Tuesday, December 10, 2019

Risk rooted in colonial era weighs on Bahamas’ efforts to rebuild after Hurricane Dorian

The neighborhood known as The Mudd suffered disproportionate damage, a reflection of the Bahamas’ history. AP Photo/Fernando Llano

When Hurricane Dorian made landfall on Great Abaco Island in the Bahamas on Sept. 1, 2019, it packed winds of up to 185 miles per hour and a 20-foot storm surge. A day later, it ravaged Grand Bahama for 24 hours.

Across both islands, the storm brought “generational devastation.” Thousands of houses were leveled, telecommunications towers were torn down, and roads and wells were badly damaged. The cost to the Bahamas has been estimated to be up to US$7 billion – more than half of the country’s annual economic output.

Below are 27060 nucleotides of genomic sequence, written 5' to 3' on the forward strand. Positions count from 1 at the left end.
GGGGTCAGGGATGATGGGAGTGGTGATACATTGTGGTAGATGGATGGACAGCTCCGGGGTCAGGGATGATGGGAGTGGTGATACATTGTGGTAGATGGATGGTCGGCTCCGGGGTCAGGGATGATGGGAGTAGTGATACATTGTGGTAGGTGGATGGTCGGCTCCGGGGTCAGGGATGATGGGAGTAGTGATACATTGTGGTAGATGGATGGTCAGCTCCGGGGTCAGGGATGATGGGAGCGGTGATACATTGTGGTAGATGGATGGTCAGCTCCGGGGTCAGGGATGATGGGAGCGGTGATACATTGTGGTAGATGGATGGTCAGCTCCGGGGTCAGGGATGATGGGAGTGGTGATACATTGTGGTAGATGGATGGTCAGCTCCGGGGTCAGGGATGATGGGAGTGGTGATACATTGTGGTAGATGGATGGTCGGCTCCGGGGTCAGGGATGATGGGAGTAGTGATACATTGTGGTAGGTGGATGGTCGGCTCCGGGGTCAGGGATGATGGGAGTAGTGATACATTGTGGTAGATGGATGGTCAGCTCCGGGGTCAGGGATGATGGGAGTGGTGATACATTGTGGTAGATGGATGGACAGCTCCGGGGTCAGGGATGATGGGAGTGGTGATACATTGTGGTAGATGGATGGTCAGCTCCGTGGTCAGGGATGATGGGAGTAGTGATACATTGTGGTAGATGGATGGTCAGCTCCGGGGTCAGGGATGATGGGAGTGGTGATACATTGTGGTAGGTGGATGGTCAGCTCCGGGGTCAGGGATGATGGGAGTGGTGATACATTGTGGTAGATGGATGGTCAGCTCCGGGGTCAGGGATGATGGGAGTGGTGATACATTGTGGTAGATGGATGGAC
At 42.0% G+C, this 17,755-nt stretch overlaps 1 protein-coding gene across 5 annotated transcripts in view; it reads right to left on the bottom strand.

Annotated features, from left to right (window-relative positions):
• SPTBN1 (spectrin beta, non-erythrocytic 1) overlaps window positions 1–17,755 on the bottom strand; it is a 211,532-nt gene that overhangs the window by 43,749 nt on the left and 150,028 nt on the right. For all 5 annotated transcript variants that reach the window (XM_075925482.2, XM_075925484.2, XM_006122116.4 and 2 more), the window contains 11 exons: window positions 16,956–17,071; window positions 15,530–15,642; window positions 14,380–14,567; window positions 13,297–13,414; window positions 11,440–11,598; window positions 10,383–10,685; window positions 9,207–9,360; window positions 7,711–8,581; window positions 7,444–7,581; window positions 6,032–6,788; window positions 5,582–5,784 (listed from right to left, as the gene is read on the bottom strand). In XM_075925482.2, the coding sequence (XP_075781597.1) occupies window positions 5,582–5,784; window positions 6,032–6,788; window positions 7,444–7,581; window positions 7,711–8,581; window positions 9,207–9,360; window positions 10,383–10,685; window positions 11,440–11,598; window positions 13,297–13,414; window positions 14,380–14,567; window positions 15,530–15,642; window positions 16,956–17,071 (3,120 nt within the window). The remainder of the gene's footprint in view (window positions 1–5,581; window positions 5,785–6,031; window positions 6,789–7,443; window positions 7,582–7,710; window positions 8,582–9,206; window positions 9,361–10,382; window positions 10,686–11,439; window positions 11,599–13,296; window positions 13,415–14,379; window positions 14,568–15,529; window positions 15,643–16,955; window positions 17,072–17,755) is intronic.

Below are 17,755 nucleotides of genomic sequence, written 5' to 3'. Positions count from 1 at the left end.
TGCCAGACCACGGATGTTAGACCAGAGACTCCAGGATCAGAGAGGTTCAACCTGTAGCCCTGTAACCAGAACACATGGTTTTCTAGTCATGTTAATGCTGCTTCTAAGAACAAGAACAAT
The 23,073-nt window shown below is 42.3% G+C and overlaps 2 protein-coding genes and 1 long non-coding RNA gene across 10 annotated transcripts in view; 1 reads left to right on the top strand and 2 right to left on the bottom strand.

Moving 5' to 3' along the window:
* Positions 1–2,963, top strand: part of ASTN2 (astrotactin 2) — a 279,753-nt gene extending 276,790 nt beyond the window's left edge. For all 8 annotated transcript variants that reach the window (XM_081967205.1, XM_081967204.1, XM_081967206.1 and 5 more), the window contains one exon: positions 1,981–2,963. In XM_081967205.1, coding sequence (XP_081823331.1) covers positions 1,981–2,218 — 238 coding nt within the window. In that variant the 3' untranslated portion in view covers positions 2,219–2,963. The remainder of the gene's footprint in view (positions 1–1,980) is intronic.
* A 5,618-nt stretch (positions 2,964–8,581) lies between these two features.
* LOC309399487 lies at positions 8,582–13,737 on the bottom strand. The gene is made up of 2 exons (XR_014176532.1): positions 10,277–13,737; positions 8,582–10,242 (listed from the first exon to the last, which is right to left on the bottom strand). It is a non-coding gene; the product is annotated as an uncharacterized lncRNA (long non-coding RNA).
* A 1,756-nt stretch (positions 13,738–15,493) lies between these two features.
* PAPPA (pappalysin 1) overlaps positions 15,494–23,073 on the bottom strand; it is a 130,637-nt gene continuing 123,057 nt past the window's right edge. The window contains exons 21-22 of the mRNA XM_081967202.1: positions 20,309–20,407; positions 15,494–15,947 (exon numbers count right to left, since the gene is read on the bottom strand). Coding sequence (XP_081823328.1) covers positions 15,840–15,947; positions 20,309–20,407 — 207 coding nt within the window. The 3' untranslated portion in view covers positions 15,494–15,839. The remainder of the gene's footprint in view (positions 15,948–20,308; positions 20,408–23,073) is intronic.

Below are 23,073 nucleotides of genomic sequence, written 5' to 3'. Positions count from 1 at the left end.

But without a plan for achieving equity and establishing basic rights and access for all, solutions will serve mostly the privileged. Colonial patterns of displacement, dependency and disadvantage are likely to be reinforced.

Dorian, like so many others recently, was a monster storm. But blaming disasters on nature – or human-induced climate change – allows those with power to maintain the status quo and to avoid their responsibility for the failures of development.  Read more >>